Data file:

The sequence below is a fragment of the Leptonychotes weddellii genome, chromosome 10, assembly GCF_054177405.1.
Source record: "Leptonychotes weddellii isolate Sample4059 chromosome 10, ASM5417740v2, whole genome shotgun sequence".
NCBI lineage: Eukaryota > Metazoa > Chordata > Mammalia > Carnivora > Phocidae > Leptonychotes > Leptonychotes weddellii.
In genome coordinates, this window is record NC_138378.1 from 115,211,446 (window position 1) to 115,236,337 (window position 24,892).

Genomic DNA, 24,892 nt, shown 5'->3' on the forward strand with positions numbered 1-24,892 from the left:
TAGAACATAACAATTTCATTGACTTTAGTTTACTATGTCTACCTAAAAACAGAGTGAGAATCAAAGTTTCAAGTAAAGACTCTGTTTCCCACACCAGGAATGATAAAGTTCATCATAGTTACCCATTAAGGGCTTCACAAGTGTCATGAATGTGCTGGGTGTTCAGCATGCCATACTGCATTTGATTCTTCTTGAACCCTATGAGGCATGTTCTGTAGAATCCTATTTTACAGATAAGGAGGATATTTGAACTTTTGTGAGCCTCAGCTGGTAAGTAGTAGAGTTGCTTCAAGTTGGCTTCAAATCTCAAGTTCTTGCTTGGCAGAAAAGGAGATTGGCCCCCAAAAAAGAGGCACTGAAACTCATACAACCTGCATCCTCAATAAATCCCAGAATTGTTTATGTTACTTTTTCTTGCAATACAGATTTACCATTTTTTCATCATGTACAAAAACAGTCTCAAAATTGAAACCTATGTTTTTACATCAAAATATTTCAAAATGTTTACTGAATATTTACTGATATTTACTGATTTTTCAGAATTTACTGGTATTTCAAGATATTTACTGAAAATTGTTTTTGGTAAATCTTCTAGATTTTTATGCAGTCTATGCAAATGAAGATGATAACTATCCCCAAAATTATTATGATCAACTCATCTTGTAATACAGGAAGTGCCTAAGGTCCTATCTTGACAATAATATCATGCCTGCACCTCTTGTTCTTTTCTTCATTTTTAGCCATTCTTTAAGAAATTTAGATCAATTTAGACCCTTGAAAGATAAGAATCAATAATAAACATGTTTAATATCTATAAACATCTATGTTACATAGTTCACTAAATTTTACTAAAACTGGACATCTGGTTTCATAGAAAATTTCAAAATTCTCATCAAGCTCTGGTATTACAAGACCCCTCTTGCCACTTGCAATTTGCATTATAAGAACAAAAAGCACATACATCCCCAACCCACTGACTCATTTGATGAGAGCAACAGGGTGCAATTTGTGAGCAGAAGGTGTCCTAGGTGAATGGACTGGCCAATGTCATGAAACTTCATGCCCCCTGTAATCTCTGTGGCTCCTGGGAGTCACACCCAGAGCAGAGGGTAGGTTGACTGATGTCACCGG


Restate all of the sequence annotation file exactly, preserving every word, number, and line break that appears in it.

The sequence below is a fragment of the Leptonychotes weddellii genome, chromosome 10, assembly GCF_054177405.1.
Source record: "Leptonychotes weddellii isolate Sample4059 chromosome 10, ASM5417740v2, whole genome shotgun sequence".
NCBI lineage: Eukaryota > Metazoa > Chordata > Mammalia > Carnivora > Phocidae > Leptonychotes > Leptonychotes weddellii.
In genome coordinates, this window is record NC_138378.1 from 115,211,446 (window position 1) to 115,236,337 (window position 24,892).

Genomic DNA, 24,892 nt, shown 5'->3' on the forward strand with positions numbered 1-24,892 from the left:
TAGAACATAACAATTTCATTGACTTTAGTTTACTATGTCTACCTAAAAACAGAGTGAGAATCAAAGTTTCAAGTAAAGACTCTGTTTCCCACACCAGGAATGATAAAGTTCATCATAGTTACCCATTAAGGGCTTCACAAGTGTCATGAATGTGCTGGGTGTTCAGCATGCCATACTGCATTTGATTCTTCTTGAACCCTATGAGGCATGTTCTGTAGAATCCTATTTTACAGATAAGGAGGATATTTGAACTTTTGTGAGCCTCAGCTGGTAAGTAGTAGAGTTGCTTCAAGTTGGCTTCAAATCTCAAGTTCTTGCTTGGCAGAAAAGGAGATTGGCCCCCAAAAAAGAGGCACTGAAACTCATACAACCTGCATCCTCAATAAATCCCAGAATTGTTTATGTTACTTTTTCTTGCAATACAGATTTACCATTTTTTCATCATGTACAAAAACAGTCTCAAAATTGAAACCTATGTTTTTACATCAAAATATTTCAAAATGTTTACTGAATATTTACTGATATTTACTGATTTTTCAGAATTTACTGGTATTTCAAGATATTTACTGAAAATTGTTTTTGGTAAATCTTCTAGATTTTTATGCAGTCTATGCAAATGAAGATGATAACTATCCCCAAAATTATTATGATCAACTCATCTTGTAATACAGGAAGTGCCTAAGGTCCTATCTTGACAATAATATCATGCCTGCACCTCTTGTTCTTTTCTTCATTTTTAGCCATTCTTTAAGAAATTTAGATCAATTTAGACCCTTGAAAGATAAGAATCAATAATAAACATGTTTAATATCTATAAACATCTATGTTACATAGTTCACTAAATTTTACTAAAACTGGACATCTGGTTTCATAGAAAATTTCAAAATTCTCATCAAGCTCTGGTATTACAAGACCCCTCTTGCCACTTGCAATTTGCATTATAAGAACAAAAAGCACATACATCCCCAACCCACTGACTCATTTGATGAGAGCAACAGGGTGCAATTTGTGAGCAGAAGGTGTCCTAGGTGAATGGACTGGCCAATGTCATGAAACTTCATGCCCCCTGTAATCTCTGTGGCTCCTGGGAGTCACACCCAGAGCAGAGGGTAGGTTGACTGATGTCACCGG